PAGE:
It’s complicated.

A few weeks ago, at the doctor’s office, we were discussing the fact that William hadn’t gained any weight.  She commented that maybe the “real” mom was thin.  I was so focused on answering the question and taking the super-mature opportunity to say that she was actually over-weight, that it didn’t register right away.

Real mom?  What should I get upset about first?  The fact that you said that in front of my impressionable, and already confused by his past, 8 year old.  Or the fact that, wait a minute, I thought I was his real mom.  The woman who neglected and endangered them gets the title of real mom.  But, the one who adopted them, turned my life upside down, takes care of them every day, (insert other dramatic mom statements here), etc…I’m, well, I guess I’m the mom, too.  Just not the real one?

It’s important to point out that the doctor is a very nice person, didn’t mean anything by it and was only using it for clarification.  But, there are better ways to clarify, for sure.  I also know what probably bothered me most of all was that I said nothing.  I just stewed about it later (obviously, much later.)  The good news was I didn’t make that mistake the next time.  While on vacation, the “real mom” was referenced, I don’t even remember why.  I almost said nothing and then quickly realized that it would become the biggest memory of my vacation.  So, I said, “Oh, you mean the biological mother?” and then answered the question.  The person then realized and said “Oh, yeah, I probably shouldn’t say it that way.”   Well, look at that, I’ve educated and headed off an obsession on my part! (sort of) ( :

Foster care adoption can be complicated.  But, I have no regrets.  Given a choice between having biological children and these 3, I’d pick them every time.  But, I do sometimes wish that they were, in fact, bilogical.  Not for any big, bad reason.  Just so they would be all mine, in every way possible.  And, I’d never have to hear the term “real mom.”

Sometimes it is fun to pretend.  In a waiting room, a woman was talking and relating to me about how her husband is very dark-skinned (can’t remember where he was from) and how you never know what your kids will look like with such different skin-types of the parents.  Brian wasn’t there, so she didn’t know that my hubby wasn’t black; rather very white (maybe a little pink).  I realized she thought mine were biological.  I didn’t correct her.  I enjoyed just being a typical mom who had typical kids in a typical way, for a moment.  And, quite frankly, I sometimes forget that they aren’t biological.  I couldn’t love them anymore, if I had given birth to them.  They are in my heart, they are my heart; which is a way more important organ than the belly…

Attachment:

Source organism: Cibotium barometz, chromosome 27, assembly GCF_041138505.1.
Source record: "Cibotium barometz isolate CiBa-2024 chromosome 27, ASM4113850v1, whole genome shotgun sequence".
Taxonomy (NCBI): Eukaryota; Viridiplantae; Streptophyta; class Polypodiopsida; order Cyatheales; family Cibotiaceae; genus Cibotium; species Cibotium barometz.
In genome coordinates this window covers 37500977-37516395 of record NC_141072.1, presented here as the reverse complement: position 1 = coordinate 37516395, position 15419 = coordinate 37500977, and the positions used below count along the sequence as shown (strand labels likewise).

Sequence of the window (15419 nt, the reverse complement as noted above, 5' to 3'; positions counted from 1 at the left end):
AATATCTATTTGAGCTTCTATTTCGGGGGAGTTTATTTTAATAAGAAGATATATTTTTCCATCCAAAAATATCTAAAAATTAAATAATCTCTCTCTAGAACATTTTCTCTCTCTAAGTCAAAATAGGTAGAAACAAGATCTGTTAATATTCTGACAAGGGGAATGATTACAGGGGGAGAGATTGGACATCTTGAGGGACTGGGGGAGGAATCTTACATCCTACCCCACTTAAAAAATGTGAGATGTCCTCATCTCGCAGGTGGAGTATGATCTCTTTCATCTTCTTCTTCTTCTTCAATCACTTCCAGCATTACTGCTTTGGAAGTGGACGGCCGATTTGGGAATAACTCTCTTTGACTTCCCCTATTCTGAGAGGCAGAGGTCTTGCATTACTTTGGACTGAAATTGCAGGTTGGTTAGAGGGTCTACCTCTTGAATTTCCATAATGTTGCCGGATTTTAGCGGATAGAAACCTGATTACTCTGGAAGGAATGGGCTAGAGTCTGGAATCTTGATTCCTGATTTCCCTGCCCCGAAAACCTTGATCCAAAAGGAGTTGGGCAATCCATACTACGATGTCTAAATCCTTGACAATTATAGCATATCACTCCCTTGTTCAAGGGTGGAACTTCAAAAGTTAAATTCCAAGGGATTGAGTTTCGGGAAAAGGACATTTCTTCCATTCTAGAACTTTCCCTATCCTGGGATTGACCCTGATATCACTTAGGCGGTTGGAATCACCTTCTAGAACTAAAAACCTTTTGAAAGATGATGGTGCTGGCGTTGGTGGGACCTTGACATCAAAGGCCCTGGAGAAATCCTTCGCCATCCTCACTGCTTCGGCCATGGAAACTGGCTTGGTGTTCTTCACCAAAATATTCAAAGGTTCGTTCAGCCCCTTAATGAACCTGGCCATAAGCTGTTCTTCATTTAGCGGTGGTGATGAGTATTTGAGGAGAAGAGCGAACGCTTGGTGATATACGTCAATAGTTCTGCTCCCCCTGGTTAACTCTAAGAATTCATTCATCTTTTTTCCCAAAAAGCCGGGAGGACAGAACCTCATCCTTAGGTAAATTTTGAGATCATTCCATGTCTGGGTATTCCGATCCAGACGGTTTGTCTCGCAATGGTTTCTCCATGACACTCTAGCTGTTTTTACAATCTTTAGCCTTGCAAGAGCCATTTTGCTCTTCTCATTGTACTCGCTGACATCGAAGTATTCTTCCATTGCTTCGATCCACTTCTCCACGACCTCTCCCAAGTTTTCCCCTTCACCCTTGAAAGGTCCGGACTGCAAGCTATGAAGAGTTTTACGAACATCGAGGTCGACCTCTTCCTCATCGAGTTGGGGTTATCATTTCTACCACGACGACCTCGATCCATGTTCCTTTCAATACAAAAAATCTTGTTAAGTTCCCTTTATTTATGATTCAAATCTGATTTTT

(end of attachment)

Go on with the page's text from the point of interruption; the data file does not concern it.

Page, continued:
But, of course, they are not biological.  They are adopted.  And, that’s ok, too!

There was a time that an aquaintance looked at a family picture on facebook and commented that she couldn’t decide if the kids looked more like me or Brian.  What??  Now I enjoy pretending they are biological, but we all know that they are not and they are, in fact, black.  And, that’s in fact, very ok.  And, it’s ok to acknowledge that.  I don’t wish they were biological because I’m ashamed of any part of who they are or who we are all together.  I’m just possessive.  It’s hard to wrap my head around the fact that my son had a whole 5 years of existence before I met him.  Someone else got to be his mom and the fact that she did such a crappy job is the only reason that I get to do the job now.  It’s hard to understand even when you understand it.
 
So, yes, it stings when you mention their real mom.  I guess it’s my own personal “r” word. 

I know one day they will ask about her.  We’ve already talked to William about it a little.  Although, the topic hasn’t come up in a couple of years.  It’s going to be hard to answer those questions. Especially since there’s not a lot of positive to report.